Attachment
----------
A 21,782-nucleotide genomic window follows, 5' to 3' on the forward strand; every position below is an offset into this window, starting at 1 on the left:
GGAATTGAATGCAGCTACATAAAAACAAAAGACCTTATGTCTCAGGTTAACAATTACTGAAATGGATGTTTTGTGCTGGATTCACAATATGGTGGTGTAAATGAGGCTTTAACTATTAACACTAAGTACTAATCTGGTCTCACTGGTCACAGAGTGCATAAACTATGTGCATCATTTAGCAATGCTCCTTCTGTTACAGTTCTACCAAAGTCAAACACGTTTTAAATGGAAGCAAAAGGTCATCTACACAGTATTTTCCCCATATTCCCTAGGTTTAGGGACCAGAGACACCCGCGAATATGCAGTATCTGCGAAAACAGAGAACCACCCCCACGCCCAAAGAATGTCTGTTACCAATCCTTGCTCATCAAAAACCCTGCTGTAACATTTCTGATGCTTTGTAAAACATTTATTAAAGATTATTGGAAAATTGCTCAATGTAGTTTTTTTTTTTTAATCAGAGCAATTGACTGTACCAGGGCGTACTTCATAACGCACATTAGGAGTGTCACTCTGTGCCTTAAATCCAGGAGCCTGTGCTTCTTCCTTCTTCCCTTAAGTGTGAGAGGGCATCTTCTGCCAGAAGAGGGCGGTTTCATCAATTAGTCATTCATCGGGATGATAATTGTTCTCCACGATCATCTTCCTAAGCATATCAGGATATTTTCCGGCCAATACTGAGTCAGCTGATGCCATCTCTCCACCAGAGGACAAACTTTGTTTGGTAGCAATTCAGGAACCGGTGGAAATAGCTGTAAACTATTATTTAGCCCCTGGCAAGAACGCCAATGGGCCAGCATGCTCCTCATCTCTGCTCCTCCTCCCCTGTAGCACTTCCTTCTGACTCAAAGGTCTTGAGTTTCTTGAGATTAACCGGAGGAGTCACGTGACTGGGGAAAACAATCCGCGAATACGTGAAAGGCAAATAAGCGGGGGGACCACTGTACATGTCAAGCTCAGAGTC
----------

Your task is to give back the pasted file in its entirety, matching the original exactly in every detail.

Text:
A 21,782-nucleotide genomic window follows, 5' to 3' on the forward strand; every position below is an offset into this window, starting at 1 on the left:
GGAATTGAATGCAGCTACATAAAAACAAAAGACCTTATGTCTCAGGTTAACAATTACTGAAATGGATGTTTTGTGCTGGATTCACAATATGGTGGTGTAAATGAGGCTTTAACTATTAACACTAAGTACTAATCTGGTCTCACTGGTCACAGAGTGCATAAACTATGTGCATCATTTAGCAATGCTCCTTCTGTTACAGTTCTACCAAAGTCAAACACGTTTTAAATGGAAGCAAAAGGTCATCTACACAGTATTTTCCCCATATTCCCTAGGTTTAGGGACCAGAGACACCCGCGAATATGCAGTATCTGCGAAAACAGAGAACCACCCCCACGCCCAAAGAATGTCTGTTACCAATCCTTGCTCATCAAAAACCCTGCTGTAACATTTCTGATGCTTTGTAAAACATTTATTAAAGATTATTGGAAAATTGCTCAATGTAGTTTTTTTTTTTTAATCAGAGCAATTGACTGTACCAGGGCGTACTTCATAACGCACATTAGGAGTGTCACTCTGTGCCTTAAATCCAGGAGCCTGTGCTTCTTCCTTCTTCCCTTAAGTGTGAGAGGGCATCTTCTGCCAGAAGAGGGCGGTTTCATCAATTAGTCATTCATCGGGATGATAATTGTTCTCCACGATCATCTTCCTAAGCATATCAGGATATTTTCCGGCCAATACTGAGTCAGCTGATGCCATCTCTCCACCAGAGGACAAACTTTGTTTGGTAGCAATTCAGGAACCGGTGGAAATAGCTGTAAACTATTATTTAGCCCCTGGCAAGAACGCCAATGGGCCAGCATGCTCCTCATCTCTGCTCCTCCTCCCCTGTAGCACTTCCTTCTGACTCAAAGGTCTTGAGTTTCTTGAGATTAACCGGAGGAGTCACGTGACTGGGGAAAACAATCCGCGAATACGTGAAAGGCAAATAAGCGGGGGGACCACTGTACATGTCAAGCTCAGAGTC